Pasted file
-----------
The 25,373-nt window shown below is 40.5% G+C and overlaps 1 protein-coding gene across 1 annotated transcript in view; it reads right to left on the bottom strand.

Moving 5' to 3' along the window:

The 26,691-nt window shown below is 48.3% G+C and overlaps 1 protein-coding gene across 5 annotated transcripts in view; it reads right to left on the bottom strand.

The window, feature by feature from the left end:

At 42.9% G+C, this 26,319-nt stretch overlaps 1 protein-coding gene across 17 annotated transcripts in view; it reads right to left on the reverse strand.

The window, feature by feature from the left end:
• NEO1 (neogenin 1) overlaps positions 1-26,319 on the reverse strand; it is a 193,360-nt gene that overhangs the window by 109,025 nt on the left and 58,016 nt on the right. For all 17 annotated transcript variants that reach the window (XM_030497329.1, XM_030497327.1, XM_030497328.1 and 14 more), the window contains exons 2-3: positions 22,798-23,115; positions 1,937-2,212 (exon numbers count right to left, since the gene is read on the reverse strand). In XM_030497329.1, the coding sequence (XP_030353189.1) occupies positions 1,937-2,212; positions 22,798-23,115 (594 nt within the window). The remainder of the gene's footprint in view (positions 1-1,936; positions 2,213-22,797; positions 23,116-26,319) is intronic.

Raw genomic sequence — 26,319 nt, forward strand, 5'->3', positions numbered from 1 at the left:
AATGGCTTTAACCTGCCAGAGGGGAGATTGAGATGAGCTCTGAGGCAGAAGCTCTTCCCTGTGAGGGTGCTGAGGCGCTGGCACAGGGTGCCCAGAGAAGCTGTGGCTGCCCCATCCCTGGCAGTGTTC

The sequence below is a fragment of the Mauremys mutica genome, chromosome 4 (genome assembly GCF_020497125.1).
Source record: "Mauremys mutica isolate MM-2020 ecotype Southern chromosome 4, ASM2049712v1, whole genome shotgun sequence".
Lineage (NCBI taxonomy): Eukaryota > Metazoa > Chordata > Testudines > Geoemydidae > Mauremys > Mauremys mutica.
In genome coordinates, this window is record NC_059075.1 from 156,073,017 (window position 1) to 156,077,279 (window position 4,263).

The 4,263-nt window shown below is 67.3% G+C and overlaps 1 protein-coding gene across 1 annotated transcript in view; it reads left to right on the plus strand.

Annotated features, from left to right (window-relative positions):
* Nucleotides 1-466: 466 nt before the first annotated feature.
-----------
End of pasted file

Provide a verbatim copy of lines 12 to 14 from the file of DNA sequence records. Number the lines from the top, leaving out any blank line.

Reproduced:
Lineage (NCBI taxonomy): Eukaryota > Metazoa > Chordata > Testudines > Geoemydidae > Mauremys > Mauremys mutica.
In genome coordinates, this window is record NC_059075.1 from 156,073,017 (window position 1) to 156,077,279 (window position 4,263).

The 4,263-nt window shown below is 67.3% G+C and overlaps 1 protein-coding gene across 1 annotated transcript in view; it reads left to right on the plus strand.